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Never too late for Sullinger to step up

Jim Davis/The Boston Globe/Getty Images

BOSTON -- In punishing Jared Sullinger for being tardy to Sunday's walkthrough, Boston Celtics coach Brad Stevens stressed that he didn't want to make a big deal out of the infraction and called it an isolated incident.

Sullinger was removed from Sunday's starting lineup and came off the bench in both halves of Boston's 83-75 loss to the Miami Heat at TD Garden. The third-year big man played only 19 minutes and contributed just seven points on 3-of-11 shooting with as many turnovers (3) as rebounds.

While acknowledging that Sunday's incident might indeed be a mere minor infraction, it's also a small reminder that the Celtics need more from Sullinger, both on and off the court.

Stevens covered for Sullinger by suggesting that he was only "four or five minutes" late and pinned the tardiness on traffic (though none of his teammates seemed to have trouble navigating to the Garden on a quiet Sunday morning).

For Sullinger, being late was simply not a good look. While he is only 22, Sullinger is one of the most veteran members of this team, his three-season tenure trailing only Avery Bradley and Brandon Bass. He is essentially a veteran presence, and when he arrived late, Stevens had to assert that it would not be tolerated in a locker room full of impressionable young players.

Ever since the Celtics overhauled their roster and dealt away both Rajon Rondo and Jeff Green, one could make a case that Sullinger is Boston's most talented remaining player. If nothing else, he has the potential to be the best player on this rebuilding team and this should be an opportunity for him to assert himself as a focal point.

Unfortunately for Sullinger, his transgression Sunday came at a time when he's struggling on the court. During the 16 games in January, Sullinger couldn't find his touch from the perimeter (21.3 percent beyond the 3-point arc), had consistency issues on the defensive end and finished minus-56 in plus/minus (a particularly jarring number when you consider what a plus/minus darling Sullinger typically has been, including being plus-21 over the first two months of the season).

Make no mistake, Boston's team struggles should not be pinned on Sullinger. Outside of a successful four-game stretch during a six-game road trip late in January, the Celtics endured a tough month, particularly while adjusting to the overhauled roster. Sullinger's numbers have dipped as Boston's first unit struggles as a whole.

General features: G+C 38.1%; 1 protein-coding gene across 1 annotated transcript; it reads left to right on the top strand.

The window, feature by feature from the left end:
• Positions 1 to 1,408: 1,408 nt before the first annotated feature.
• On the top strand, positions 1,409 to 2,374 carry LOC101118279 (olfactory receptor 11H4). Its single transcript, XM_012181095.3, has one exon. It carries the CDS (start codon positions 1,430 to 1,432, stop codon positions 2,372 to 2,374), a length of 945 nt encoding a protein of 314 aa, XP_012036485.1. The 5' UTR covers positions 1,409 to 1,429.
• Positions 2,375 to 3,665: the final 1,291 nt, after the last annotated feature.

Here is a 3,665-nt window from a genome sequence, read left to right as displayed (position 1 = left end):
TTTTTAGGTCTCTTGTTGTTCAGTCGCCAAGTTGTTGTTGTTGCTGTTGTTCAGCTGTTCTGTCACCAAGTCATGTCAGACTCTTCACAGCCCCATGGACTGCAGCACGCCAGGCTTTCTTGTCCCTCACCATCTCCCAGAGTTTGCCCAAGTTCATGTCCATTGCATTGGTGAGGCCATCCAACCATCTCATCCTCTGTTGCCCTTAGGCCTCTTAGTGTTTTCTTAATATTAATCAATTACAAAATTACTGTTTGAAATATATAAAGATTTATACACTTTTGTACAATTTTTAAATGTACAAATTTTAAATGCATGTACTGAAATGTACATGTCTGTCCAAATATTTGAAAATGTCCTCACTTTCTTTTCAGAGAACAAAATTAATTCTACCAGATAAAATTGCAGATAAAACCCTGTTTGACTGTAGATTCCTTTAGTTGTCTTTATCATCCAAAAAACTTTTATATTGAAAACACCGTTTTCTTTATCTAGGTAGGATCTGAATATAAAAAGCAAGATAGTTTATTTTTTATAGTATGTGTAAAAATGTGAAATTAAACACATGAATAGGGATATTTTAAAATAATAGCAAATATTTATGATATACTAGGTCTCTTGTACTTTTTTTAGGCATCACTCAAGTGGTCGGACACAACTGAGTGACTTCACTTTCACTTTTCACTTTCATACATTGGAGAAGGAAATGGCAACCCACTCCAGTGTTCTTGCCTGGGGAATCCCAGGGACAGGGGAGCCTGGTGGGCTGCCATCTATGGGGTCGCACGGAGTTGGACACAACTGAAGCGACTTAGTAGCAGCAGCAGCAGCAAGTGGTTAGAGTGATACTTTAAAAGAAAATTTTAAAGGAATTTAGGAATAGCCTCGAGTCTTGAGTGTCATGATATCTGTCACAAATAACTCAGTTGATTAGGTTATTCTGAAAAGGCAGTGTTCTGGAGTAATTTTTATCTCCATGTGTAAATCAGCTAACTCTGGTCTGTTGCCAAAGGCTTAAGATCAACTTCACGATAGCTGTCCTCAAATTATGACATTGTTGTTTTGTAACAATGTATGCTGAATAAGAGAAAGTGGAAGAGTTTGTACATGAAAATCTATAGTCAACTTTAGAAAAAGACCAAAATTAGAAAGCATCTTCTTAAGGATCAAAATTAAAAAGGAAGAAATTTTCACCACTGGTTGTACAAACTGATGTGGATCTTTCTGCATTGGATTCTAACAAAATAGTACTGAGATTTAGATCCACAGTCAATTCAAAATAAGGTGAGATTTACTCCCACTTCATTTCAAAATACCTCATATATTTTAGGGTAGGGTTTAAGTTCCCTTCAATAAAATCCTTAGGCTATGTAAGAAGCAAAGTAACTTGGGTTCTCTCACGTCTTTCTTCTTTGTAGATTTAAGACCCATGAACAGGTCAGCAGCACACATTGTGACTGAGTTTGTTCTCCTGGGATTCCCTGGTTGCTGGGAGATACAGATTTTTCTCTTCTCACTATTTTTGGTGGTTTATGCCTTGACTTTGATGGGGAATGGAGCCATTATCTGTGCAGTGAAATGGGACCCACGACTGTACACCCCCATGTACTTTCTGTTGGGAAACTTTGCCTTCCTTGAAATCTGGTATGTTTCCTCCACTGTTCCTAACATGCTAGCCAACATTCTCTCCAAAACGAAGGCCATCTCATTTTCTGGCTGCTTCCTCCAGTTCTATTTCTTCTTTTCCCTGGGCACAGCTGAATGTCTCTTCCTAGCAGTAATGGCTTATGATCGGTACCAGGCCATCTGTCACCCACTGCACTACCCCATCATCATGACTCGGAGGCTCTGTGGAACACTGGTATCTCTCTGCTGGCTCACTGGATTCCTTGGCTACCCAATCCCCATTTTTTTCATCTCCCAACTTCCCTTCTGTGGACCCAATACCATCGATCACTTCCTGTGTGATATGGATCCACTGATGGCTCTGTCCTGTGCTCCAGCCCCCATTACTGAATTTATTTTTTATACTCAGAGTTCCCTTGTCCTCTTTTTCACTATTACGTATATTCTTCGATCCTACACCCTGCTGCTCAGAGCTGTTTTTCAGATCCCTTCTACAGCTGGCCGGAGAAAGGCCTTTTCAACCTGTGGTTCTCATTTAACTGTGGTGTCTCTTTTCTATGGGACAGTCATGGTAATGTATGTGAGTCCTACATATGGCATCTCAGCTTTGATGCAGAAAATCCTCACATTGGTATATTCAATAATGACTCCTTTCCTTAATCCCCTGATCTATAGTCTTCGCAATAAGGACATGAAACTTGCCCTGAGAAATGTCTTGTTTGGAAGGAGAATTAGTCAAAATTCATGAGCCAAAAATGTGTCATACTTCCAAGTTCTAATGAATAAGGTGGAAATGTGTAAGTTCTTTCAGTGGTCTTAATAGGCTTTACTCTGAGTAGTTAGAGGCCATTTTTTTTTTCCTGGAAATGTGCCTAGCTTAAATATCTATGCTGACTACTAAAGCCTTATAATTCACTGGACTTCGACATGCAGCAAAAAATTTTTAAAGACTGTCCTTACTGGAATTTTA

Sullinger's floor time did creep above 30 minutes per game in January, showing his increased role after Boston's roster overhaul. But that uptick in playing time hasn't quite been matched with an increase in total production. Sullinger does lead the team in scoring (14 points per game) and rebounds per game (8), but there's an opportunity here for Sullinger to develop into a consistent double-double player and showcase his ability to hurt teams both in the paint and on the perimeter.

But Sullinger has to embrace this opportunity. Instead of being in a situation where he's a few minutes late to a walkthrough, he has to make sure he's one of the first people in the gym. Sullinger has to embrace being a leader beyond his age.

Before Sunday's incident, Stevens has pledged full support to Sullinger as he works through his on-court slump.

"No. 1 is trust him," Stevens said when asked about how to help Sullinger through his slump. "Especially if [the slumping player is] a guy that’s a proven to be able to put the ball through the net in the past, because, there’s going to be ups and downs and there’s going to be immediate reaction to the downs. ... The bottom line is just trust him to make the next shot and then get in [the practice facility] and work on it. Get in here and spend some extra time shooting."

Stevens noted how Houston superstar James Harden had endured a rough shooting night when the Rockets won Friday night, but found a way to impact the game.

"Obviously, Sully missed a couple [Friday], but we had a lot of guys that had their struggles throughout the course of the year, and that’s part of every team," Stevens said. "The best player on the court [Harden on Friday] was 4-for-21, so there’s going to be some days like that for everybody."

There are bumps in the road for every player, especially the ones that are in the spotlight for their teams. It's how they respond to that adversity that shows what the player is made of.

Sunday's incident is another chance for Sullinger to mature and grow as a basketball player.